Apr 26, 2017 12:00:00 PM by Denny Cherry
ColumnStore indexes are all the rage with data warehouses. They’re fast, they’re new(ish) and they solve all sorts of problems when dealing with massive amounts of data. However they can cause some issues as well if you aren’t very careful about how you setup your partitions on the ColumnStore index. This is because, you can’t split a ColumnStore partition once it contains data.
Now, if everything is going according to plan you create your partitions well in advance and there’s no issues.
However, if everything hasn’t gone according to plan and someone forgets to create the partitions and you end up with rows in the final partition, you can’t create any more partitions because you can’t split the partition.
We can see this pretty easily with a quick repro.
CREATE PARTITION FUNCTION myRangePF1 (int)
AS RANGE LEFT FOR VALUES ( 1, 100, 1000 );
create partition scheme myScheme1
as partition myRangePF1
all to ([primary])
create table t1
create clustered columnstore index cs on t1 on myScheme1(c1)
insert into t1
(1), (10), (100), (600)
With our table here we’ve got a partition function with break points at 1, 100, and 1000. We then insert rows into a columnstore index on that table with the values of 1, 10, 100 and 600. If we try and split our partitions using the ALTER PARTITION FUNCTION command with any value between 1 and 1000 we’ll get an error message.
ALTER PARTITION FUNCTION myRangePF1 ()
SPLIT RANGE (500);
This is because those partitions contain data. If we try and more any of the partition ranges (1, 100, or 1000) then we’ll get an error because we can’t merge them together either.
So how to be work around this issue? Well the easiest way is to delete the data from the table, then fix the partitions, then put the data back. And frankly, that’s the only option. There’s a variety of ways to do that. The easiest option is probably to partition switch out that partition to an un-partitioned table. Then it’s just a matter of moving that data back into the partition in question.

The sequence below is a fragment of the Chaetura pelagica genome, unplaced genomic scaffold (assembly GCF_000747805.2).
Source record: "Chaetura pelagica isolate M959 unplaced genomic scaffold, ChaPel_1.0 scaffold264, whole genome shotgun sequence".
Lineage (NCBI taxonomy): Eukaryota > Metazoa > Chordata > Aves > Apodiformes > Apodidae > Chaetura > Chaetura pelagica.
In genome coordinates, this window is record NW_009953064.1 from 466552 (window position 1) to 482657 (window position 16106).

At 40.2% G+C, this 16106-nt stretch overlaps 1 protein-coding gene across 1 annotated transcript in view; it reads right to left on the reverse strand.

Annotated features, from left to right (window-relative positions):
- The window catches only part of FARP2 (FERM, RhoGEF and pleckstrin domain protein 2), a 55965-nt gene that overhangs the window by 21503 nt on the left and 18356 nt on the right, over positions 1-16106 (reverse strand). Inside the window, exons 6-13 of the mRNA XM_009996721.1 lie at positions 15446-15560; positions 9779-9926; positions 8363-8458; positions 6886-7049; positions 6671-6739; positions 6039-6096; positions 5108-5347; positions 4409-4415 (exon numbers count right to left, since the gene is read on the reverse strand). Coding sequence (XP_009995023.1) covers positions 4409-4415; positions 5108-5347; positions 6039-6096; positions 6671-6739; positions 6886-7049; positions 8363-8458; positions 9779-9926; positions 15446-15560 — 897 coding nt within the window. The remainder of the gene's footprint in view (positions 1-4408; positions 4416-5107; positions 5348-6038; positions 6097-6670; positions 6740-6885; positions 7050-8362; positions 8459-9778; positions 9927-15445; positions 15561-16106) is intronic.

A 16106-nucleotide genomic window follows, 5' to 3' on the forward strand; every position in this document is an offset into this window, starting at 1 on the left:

Now if the partition that you’re currently writing to is the last partition, and you need to keep writing to that partition while this is all happening thing are going to get a little more interesting as you’ll need to take an outage in order to do all this work. There’s really no good solution besides taking an outage to move data around and get it correct in order to resolve this issue.
I wish I had a better answer here, but so far there’s no good solution.
Tags: SQL Server
Written by Denny Cherry
I am a Senior SQL Server DBA at CDW with 10 years of IT experience, mostly as a software developer building web and windows based applications (VB, VB.NET, C#, C++ and a smidge of Java). I have always found database design and set based logic interesting, so 3 years ago I took the plunge and became a DBA, soon after I discovered people would tell anyone who would listen all about the SQL Server internals. I was hooked. I have not looked back since. The things I say represent my opinion and in no way represent the views or opinions of my employer or coworkers.